Not only are quadrotors fun, they're useful for applications like surveillance and are even showing promise in building construction. Here's a practical use we hadn't thought of though - remote wireless charging. The folks from NIMBUS lab at the University of Nebraska-Lincoln are developing a quadrotor equipped with a system that uses strongly-coupled magnetic resonances to transmit power from its batteries to the receiving device without ever needing to make physical contact. The roboticists see this as a solution for powering devices that are otherwise inaccessible to conventional electrical sources.
Not surprisingly, none of this came to pass because the original idea was to basically broadcast power as high-voltage radio waves. This was not only incredibly inefficient, involving blasting out millions of watts all over the place with the power available dropping off alarmingly within a very short distance, but it was also extremely dangerous. Just about anything made of metal would act as a receiving antenna, so it was probably a good thing that it never got past the speculation stage or many people would have suffered the unpleasant fate of being electrocuted by their bridgework.
The alternative plan was to forego broadcast power in favor of beaming it in the form of microwaves or lasers. This was certainly a more efficient alternative, though still hazardous, since a laser or microwave powerful enough to run a device is also liable to be dangerous to anything that got in the way.
Perhaps the only practical form of broadcast power at the moment is induction - a mode of power transmission that's most commonly used in cordless electric toothbrushes and is being developed for electric cars. Induction works on the same principle as an electrical transformer - two electrical coils are placed in proximity to one another, an alternating current is passed through one coil and the continually collapsing electromagnetic field caused by the alternation sets up a current in the second coil. Used in power transmission, one coil is the transmitter and the other is installed in the device being charged. It’s a system that works, but only over very short ranges.
This is seen in the party trick of having a trained opera singer hitting the exactly right note that makes a wine glass vibrate at its resonance frequency. The glass vibrates, the sound energy is stored in the form of greater and greater vibrations until the glass shatters. But it’s more than a party trick. In 1940, the power of resonance frequencies was demonstrated to terrifying effect when the Tacoma Narrows Bridge in Washington State was buffeted by winds at exactly the right (wrong) frequency and the bridge literally shook itself to pieces.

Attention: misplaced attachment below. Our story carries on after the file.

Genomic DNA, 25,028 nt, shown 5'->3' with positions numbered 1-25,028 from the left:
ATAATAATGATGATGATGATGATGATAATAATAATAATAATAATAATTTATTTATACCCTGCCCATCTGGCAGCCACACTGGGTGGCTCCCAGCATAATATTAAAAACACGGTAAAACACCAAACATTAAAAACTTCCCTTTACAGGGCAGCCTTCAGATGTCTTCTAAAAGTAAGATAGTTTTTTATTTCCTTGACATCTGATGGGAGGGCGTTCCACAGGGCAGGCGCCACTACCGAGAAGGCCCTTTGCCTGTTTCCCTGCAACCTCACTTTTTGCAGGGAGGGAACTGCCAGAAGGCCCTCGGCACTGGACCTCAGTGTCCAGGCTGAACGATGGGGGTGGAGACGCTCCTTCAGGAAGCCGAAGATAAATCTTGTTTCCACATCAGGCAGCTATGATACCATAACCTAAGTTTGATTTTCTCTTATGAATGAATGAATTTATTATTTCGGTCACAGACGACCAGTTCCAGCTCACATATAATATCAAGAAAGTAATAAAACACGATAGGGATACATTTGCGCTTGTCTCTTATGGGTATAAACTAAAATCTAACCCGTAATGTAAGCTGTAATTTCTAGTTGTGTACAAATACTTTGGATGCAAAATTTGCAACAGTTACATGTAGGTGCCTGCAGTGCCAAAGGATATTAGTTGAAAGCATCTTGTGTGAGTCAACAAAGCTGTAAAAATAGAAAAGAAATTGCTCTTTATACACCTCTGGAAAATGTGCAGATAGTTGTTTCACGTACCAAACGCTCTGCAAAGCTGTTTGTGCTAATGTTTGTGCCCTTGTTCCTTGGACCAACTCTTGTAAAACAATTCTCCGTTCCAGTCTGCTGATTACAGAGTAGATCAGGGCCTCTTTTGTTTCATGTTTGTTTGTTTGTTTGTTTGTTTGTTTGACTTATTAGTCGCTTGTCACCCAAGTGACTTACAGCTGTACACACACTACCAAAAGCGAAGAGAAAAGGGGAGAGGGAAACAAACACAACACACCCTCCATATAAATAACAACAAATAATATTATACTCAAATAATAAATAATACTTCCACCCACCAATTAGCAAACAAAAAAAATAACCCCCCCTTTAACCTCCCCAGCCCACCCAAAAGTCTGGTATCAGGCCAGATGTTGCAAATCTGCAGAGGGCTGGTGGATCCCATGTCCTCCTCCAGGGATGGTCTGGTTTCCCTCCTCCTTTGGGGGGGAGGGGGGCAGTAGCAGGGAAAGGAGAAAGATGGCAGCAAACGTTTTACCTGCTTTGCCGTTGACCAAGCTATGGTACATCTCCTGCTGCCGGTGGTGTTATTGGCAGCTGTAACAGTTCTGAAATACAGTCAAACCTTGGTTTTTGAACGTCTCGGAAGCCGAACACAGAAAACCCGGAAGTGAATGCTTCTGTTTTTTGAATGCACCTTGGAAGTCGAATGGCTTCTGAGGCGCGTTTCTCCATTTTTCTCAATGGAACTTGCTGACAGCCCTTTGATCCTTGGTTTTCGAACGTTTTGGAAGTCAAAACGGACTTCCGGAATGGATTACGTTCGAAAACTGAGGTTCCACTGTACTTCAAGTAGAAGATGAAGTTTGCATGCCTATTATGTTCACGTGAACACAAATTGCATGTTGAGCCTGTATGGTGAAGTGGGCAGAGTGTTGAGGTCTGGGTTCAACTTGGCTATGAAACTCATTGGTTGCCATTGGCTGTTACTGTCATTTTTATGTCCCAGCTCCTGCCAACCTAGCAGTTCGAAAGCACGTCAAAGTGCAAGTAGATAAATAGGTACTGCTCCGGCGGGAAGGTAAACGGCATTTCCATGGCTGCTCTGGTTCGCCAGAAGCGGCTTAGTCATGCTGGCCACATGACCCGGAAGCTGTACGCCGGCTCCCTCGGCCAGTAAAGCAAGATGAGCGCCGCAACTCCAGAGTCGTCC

The important thing about resonance, however, isn’t that it can shatter a wine glass. What is important is that other wine glasses with a different resonance frequency don't shatter. In other words, only that particular glass is affected.
Now here’s the clever bit. Until these two fields come together, no power is transmitted. When the quadrotor and the target are apart, their fields become simple, inert magnetic fields like that around a compass needle. This is very different from, for example, a Tesla coil, which is always pumping out energy when it’s on and which will charge anything within range that can act like an antenna. With a strongly-coupled magnetic resonance, the fields will only transmit or receive power when they’re in contact. What’s more, only the target will receive any power. Anything else in the vicinity remains largely unaffected.
Because the resonance fields interact very poorly with anything they don’t resonate with, other devices, people, animals, walls or other obstacles are more or less transparent as far as the field is concerned. What all this adds up to is that a strongly-coupled magnetic resonance field is more efficient for transmitting power, operates over a longer range and can’t electrocute someone, for example, who’s carrying a steel pole in the vicinity.
Experiments with strongly-coupled magnetic resonance have already been carried out at places like MIT, but these have been with stationary equipment while NIMBUS is working with a mobile system. The idea is to bring the power source to the device instead of the device to the power source. So far, there's been a measure of success, with 5.5 watts of power transmitted over 20 cm (8 inches) with 35 percent efficiency.
The purpose of the quadrotor is to recharge devices such as remote sensors, buried equipment or devices that are inaccessible, like those installed on bridges or atop radio masts or ones that can’t use solar panels for aesthetic reasons. A variation on the quadrotor could periodically visit the device and feed power to it without ever needing to come into contact.
The current design is still very much in the experimental stage and NIMBUS plans to make improvements to handle greater power as well as making the quadrotor operate autonomously so it can seek out and hover near its target without flitting about as the current version does.
There’s still a ways to go, but it may be that someday you may see someone being followed down the road by a quadrotor and you’ll have to decide whether he’s being spied on or the ‘rotor is just charging his tablet for him.
The video below shows NIMBUS Lab's quadrotor remotely charging an experimental target.
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